Joseph Haydn was an Austrian composer who was a pivotal figure in the growth of the Classical musical form in the 18th century. He led to the development of string quartet and symphony modes and styles. Haydn was a prolific musician who wrote a lot of music. His complete production comprises 108 symphonies, one of which is missing (number 106) and one of which is currently a symphonie concertante (number 105); 68 string quartets; 32 divertimenti for small orchestra; 126 trios for baryton, viola, and cello; 29 trios for piano, violin, and cello; 21 trios for two violins and cello; 47 piano sonatas; around 20 operas; 14 The fact that an immense number of compositions were incorrectly credited to Haydn for a long time confounded his accomplishment, and it wasn't until the 1950s that musicological analysis was able to eliminate this staggering volume of dubious attributions from Haydn's known output. In the late twentieth century, work on a comprehensive catalog of his works continued. Haydn played with the prevalent stylistic styles during his childhood and early career. He was acquainted with the preceding Baroque period's pompous and complicated idiom; he then followed the bright, homosexual, and elegant musical form that was prevalent in Austria at the time; and he was later inspired by Carl Philipp Emanuel Bach and other north German composers' highly emotional and expressive style. He gradually developed his own distinct musical identity by combining components from all three genres at the same time. Haydn's theme started to solidify and deepen in the 1760s. The first movement of the sonata, quartet, and symphony became a little musical drama thanks to his new method of dealing with tiny motifs to tighten the fabric of the sonata type. His music took on a darker hue between 1768 and 1774, and the intellectualization that had been slowly increasing in the 1760s finally sought its natural expression in the mid-1780s, when he seems to have recovered the emotional vitality that so much of his work had missed since the early 1770s eruption. His Paris symphonies are marvels of elegance and formal excellence coupled with great profundity, especially in No. 86 in D.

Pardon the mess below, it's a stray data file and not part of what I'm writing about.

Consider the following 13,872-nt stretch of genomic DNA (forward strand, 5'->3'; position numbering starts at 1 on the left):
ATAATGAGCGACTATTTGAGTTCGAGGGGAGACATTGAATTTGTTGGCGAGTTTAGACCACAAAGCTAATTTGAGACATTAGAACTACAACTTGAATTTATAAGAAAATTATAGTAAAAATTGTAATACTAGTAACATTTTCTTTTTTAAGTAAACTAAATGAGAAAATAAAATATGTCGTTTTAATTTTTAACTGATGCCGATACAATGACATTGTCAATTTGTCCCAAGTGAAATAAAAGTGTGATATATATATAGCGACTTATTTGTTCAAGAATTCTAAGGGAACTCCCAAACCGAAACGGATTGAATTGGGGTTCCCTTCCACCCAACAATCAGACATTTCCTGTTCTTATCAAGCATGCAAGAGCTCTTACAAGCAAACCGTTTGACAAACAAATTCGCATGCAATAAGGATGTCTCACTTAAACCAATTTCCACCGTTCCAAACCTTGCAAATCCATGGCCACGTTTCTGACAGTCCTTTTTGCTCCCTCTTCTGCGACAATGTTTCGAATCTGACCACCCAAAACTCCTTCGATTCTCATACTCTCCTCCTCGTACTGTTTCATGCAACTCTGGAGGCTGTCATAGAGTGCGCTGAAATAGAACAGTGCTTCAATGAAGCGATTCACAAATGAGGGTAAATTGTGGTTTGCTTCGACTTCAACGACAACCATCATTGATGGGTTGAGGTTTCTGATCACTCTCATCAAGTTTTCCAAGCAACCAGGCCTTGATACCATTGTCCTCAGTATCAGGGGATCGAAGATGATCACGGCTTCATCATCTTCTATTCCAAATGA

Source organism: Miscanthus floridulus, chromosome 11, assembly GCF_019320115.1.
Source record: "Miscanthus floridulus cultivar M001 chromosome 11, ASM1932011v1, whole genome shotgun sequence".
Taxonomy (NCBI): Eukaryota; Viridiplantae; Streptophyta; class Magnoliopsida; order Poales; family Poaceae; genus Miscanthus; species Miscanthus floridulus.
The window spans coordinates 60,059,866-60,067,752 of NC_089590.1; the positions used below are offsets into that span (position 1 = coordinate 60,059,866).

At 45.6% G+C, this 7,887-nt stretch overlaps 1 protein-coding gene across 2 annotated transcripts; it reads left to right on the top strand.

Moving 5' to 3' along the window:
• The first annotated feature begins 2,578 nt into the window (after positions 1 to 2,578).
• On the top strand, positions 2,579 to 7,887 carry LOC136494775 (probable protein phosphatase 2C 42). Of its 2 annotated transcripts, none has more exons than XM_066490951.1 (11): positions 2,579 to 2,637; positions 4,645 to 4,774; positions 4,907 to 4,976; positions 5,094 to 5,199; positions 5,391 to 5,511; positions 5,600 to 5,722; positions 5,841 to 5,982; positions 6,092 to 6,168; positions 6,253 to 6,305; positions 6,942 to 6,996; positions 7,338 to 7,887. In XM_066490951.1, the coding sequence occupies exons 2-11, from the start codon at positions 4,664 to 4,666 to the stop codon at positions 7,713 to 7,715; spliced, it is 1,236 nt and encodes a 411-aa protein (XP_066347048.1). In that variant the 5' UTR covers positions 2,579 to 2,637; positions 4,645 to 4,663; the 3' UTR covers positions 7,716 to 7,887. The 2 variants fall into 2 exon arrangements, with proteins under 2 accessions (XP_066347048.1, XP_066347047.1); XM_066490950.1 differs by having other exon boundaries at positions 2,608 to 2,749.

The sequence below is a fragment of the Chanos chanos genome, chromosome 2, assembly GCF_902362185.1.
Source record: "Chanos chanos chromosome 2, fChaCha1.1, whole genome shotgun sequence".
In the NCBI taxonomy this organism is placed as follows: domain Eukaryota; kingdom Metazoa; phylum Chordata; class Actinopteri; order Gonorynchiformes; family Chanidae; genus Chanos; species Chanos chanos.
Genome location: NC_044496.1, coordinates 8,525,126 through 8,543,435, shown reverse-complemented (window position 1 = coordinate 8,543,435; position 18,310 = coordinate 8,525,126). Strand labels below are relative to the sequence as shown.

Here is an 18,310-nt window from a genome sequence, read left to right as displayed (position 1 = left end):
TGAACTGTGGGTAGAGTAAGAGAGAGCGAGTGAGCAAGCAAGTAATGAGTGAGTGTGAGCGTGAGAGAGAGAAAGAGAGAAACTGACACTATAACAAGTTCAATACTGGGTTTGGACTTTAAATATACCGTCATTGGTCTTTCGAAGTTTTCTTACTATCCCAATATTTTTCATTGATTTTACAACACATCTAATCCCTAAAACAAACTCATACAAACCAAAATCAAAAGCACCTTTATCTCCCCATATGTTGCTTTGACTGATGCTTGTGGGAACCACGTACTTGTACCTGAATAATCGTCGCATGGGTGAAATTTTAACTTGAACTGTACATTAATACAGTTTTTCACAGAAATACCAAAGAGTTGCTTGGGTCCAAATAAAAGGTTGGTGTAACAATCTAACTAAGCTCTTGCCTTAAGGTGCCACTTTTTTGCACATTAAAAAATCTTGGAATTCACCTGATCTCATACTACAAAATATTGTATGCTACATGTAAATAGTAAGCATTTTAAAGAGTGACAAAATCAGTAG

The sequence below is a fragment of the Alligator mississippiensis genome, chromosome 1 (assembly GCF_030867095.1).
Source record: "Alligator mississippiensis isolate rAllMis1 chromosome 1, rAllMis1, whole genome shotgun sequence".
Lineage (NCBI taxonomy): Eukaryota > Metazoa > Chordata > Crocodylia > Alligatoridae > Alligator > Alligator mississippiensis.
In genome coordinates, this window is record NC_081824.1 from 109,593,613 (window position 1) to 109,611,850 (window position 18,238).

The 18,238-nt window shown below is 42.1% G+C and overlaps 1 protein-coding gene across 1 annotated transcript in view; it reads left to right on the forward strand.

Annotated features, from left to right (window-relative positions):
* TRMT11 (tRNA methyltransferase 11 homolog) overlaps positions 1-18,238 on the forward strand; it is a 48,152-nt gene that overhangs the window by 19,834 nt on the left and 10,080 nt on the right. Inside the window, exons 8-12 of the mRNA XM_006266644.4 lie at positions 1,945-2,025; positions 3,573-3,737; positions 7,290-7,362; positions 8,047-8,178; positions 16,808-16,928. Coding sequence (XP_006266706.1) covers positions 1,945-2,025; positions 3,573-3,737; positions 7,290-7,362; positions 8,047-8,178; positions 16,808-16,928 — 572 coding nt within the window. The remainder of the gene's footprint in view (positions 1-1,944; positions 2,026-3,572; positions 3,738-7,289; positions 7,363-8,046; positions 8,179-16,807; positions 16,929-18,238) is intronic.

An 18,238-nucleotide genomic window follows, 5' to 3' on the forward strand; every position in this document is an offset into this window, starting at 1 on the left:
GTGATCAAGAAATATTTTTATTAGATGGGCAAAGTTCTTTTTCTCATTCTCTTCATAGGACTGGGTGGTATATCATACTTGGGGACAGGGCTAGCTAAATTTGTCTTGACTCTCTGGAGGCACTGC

Haydn's music gained a new force as a result of his London tours, but his compositions often started to take on an emotional depth that is sometimes associated with the music of an aging composer, along with a significantly enhanced nervous stress. In his late piano trios, Haydn started to play with new harmonic partnerships. As he returned to Vienna, he focused almost entirely on voice and string quartet music. His final six masses, starting from the bright Missa in tempore belli (1796) to the terse drama of the Nelson Mass in D minor, are foundations of symphonic vitality and grandeur (1798). Here, the London symphonies' perfected symphonic principles are beautifully fused with older contrapuntal styles (see counterpoint). Solo voices are combined with a vocal quartet and chorus, and the accessible powers are continuously juxtaposed. The six Erdödy quartets (Opus 76; 1797), the two Lobkowitz quartets (Opus 77; 1799), and the “Unfinished” quartet were Haydn's last instrumental pieces (Opus 103; 1803). In these compositions, he lifted the art of the quartet to a new standard that would not be exceeded until Beethoven's mature quartets. Haydn was a real Enlightenment representative. His positive outlook on life, his desire for a fusion between intellect and sentiment, and his sense of restraint, which led to the avoidance of highly discordant moods, both found excellent expression in his music and were well received by his contemporaries. The nobility and manipulative simplicity of his idiom, punctuated with charming bursts of humor, made it irresistible to music lovers. While several of Haydn's symphonies and quartets were played with some frequency long before 1850, they had all but vanished from the repertory by the end of the century, when grim, nuanced moods and ambivalent emotions were being examined in music. However, Haydn's work was revalued in the twentieth century, and his excellent thematic elaborations, his frequently entertaining humor, the originality of his modulations, and the artistry and superior craftsmanship of his orchestration were once again thoroughly recognized.